Study Finds Growing Number of Children Suffering from Flat Spots on Their Heads

The 1992 American Academy of Pediatrics’ “Back to Sleep” campaign has been a huge success, and has saved countless lives. In fact, the rates of Sudden Infant Death Syndrome (SIDS) has dropped by more than 50 percent since the initiative first began. However, the campaign is also being a big contributing factor in a whole new problem, one that has pediatricians carefully examining the heads of young infants during regular check-ups.

baby sleeping crib

Positional plagiocephaly, more commonly known as “flat spots” on the head, may sound harmless, but doctors say that the condition can end up permanently changing a child’s facial features if left untreated. And with more and more cases occurring – nearly half of 440 infants between the ages of two and four months in a recent study conducted by the academy – experts are now trying to inform parents about the condition and how they can prevent it.

Elizabeth Simpson, a pediatrician at Children’s Mercy Hospital, says that she sees a lot of babies with small flat spots on their heads. She says that, because their skulls are more malleable during the first several months of life, they tend to change shape if they lie in the same position too often.

“We tend to let happy babies stay put,” Simpson told The Kansas City Star. “So unless baby starts crying, we’re liable to let them stay there.”

Most frequently, Simpson says that the spot shows up when parents allow their children to sleep or sit in a car seat, even when not in a car. Essentially, when lying in their car seats, they’re lying on their backs, and when added to the time already spent sleeping at night on their backs, it becomes too frequent of a position for baby’s developing skull.

“It might be better for babies if car seats stayed in the car,” she said.

baby in an infant seatBut car seats aren’t the only culprits. Swings, bouncy seats, even time spent on their backs on the floor can be a contributing factor. The only way to correct the issue (or prevent it from happening altogether), Simpson says, is to take baby off his or her back and either hold them or spend time with them on the floor.

Known as “tummy time,” floor time should be spent on the belly, under close supervision. This time is important for keeping the head from flattening, but it’s also important for normal, healthy development and strengthening of the neck.

Parents can also spend more time holding their babies, which is important for bonding and healthy development. Baby wearing, for example, has been shown to have a number of benefits, including baby-parent bonding, reduced crying in infants, faster weight gain in premature babies, and, of course, a reduced risk for flat spots on the head.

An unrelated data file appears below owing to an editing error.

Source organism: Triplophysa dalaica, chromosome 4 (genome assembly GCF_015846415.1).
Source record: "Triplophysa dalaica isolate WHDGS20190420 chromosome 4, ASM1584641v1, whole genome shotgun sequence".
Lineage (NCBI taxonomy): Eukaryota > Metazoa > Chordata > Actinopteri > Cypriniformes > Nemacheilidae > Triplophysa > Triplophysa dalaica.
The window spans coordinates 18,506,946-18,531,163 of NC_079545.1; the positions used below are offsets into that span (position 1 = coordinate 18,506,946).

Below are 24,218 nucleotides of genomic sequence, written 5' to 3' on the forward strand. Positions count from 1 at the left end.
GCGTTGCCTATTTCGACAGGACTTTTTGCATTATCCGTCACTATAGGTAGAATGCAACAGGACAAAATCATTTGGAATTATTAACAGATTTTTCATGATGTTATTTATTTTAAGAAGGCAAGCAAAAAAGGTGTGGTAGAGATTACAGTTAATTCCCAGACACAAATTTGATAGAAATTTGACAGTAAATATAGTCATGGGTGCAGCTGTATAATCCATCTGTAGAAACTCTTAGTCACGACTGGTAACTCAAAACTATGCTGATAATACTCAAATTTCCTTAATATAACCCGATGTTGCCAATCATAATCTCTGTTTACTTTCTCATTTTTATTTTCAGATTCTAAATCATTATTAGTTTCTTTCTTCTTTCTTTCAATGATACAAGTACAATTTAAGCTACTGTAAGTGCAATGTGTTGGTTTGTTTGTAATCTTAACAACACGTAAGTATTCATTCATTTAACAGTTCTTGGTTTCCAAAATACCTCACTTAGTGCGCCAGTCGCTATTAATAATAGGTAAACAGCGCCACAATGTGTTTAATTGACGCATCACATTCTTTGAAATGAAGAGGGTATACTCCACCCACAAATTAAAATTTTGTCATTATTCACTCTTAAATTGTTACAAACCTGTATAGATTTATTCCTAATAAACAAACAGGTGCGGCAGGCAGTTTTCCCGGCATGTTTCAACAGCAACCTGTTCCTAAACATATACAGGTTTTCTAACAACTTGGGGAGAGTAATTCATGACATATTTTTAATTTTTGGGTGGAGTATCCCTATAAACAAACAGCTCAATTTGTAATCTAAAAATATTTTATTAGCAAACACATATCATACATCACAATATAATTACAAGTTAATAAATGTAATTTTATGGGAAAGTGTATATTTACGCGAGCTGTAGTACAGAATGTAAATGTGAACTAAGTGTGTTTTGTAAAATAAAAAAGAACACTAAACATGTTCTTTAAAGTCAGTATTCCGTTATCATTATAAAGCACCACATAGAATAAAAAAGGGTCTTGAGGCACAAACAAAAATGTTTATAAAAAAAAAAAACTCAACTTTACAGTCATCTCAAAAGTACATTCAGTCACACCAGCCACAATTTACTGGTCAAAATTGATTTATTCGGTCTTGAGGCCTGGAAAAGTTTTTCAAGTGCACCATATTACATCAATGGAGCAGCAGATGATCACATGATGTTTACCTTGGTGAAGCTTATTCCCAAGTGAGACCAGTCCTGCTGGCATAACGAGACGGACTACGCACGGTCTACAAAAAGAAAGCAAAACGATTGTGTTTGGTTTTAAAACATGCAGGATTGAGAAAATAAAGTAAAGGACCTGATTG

You can also make changes to how your baby sleeps without putting them at a higher risk for SIDS. Typically, when you lay an infant on its back to sleep, its head will rest on one side or the other. If you become more aware of which side your baby rested its head on last, you can alternate the position, which will also reduce the chances of them developing a flat spot on their heads.

If your baby does develop a flat spot, talk to your child’s pediatrician as soon as possible. The sooner it is addressed, the better. Most cases can be corrected with a few changes to how baby is handled. If, however, the flat spot continues or is not addressed soon enough, parents may have to take their baby to see a specialist. At that time, interventions, like wearing a helmet most of the time for three to six months, can be discussed. Regardless of what the treatment option is, something has to be done.

“If nothing is done, some of these kids can have permanent change,” Simpson said. “Not only is there a flat spot on the back of her their head, but one side of their face might protrude. One ear might be lower set.”

Study authors also suggested that parents discuss other flat spot prevention methods with their pediatricians prior to the two-month visit, so that all methods can be discussed before a problem develops.

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About the author


Kate Givans is a wife and a mother of five—four sons (one with autism) and a daughter. She’s an advocate for breastfeeding, women’s rights, against domestic violence, and equality for all. When not writing—be it creating her next romance novel or here on Growing Your Baby—Kate can be found discussing humanitarian issues, animal rights, eco-awareness, food, parenting, and her favorite books and shows on Twitter or Facebook. Laundry is the bane of her existence, but armed with a cup of coffee, she sometimes she gets it done.

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